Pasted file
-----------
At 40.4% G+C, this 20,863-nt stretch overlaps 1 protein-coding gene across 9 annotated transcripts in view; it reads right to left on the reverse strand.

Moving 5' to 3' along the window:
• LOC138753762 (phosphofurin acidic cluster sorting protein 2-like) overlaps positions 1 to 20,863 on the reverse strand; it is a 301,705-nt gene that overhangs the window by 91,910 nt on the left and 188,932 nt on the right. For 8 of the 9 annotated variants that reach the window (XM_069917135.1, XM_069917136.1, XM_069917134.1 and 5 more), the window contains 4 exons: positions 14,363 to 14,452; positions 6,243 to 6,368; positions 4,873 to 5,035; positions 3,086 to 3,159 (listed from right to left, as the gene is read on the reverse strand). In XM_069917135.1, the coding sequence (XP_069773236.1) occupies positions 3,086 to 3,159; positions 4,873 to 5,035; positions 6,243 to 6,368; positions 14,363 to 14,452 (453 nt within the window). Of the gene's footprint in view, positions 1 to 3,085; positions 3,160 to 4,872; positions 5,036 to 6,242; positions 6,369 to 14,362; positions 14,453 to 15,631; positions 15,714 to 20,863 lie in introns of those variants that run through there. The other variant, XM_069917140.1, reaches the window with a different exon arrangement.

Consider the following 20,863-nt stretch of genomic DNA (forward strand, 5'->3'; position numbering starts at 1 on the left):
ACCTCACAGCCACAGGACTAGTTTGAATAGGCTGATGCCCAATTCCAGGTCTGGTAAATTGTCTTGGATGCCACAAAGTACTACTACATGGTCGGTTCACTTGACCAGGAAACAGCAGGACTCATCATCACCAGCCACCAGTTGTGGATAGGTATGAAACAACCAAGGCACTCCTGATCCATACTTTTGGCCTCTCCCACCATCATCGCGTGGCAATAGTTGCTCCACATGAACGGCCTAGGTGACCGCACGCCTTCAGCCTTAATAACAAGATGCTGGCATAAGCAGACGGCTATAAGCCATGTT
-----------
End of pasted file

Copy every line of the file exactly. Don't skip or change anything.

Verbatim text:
At 40.4% G+C, this 20,863-nt stretch overlaps 1 protein-coding gene across 9 annotated transcripts in view; it reads right to left on the reverse strand.

Moving 5' to 3' along the window:
• LOC138753762 (phosphofurin acidic cluster sorting protein 2-like) overlaps positions 1 to 20,863 on the reverse strand; it is a 301,705-nt gene that overhangs the window by 91,910 nt on the left and 188,932 nt on the right. For 8 of the 9 annotated variants that reach the window (XM_069917135.1, XM_069917136.1, XM_069917134.1 and 5 more), the window contains 4 exons: positions 14,363 to 14,452; positions 6,243 to 6,368; positions 4,873 to 5,035; positions 3,086 to 3,159 (listed from right to left, as the gene is read on the reverse strand). In XM_069917135.1, the coding sequence (XP_069773236.1) occupies positions 3,086 to 3,159; positions 4,873 to 5,035; positions 6,243 to 6,368; positions 14,363 to 14,452 (453 nt within the window). Of the gene's footprint in view, positions 1 to 3,085; positions 3,160 to 4,872; positions 5,036 to 6,242; positions 6,369 to 14,362; positions 14,453 to 15,631; positions 15,714 to 20,863 lie in introns of those variants that run through there. The other variant, XM_069917140.1, reaches the window with a different exon arrangement.

Consider the following 20,863-nt stretch of genomic DNA (forward strand, 5'->3'; position numbering starts at 1 on the left):
ACCTCACAGCCACAGGACTAGTTTGAATAGGCTGATGCCCAATTCCAGGTCTGGTAAATTGTCTTGGATGCCACAAAGTACTACTACATGGTCGGTTCACTTGACCAGGAAACAGCAGGACTCATCATCACCAGCCACCAGTTGTGGATAGGTATGAAACAACCAAGGCACTCCTGATCCATACTTTTGGCCTCTCCCACCATCATCGCGTGGCAATAGTTGCTCCACATGAACGGCCTAGGTGACCGCACGCCTTCAGCCTTAATAACAAGATGCTGGCATAAGCAGACGGCTATAAGCCATGTT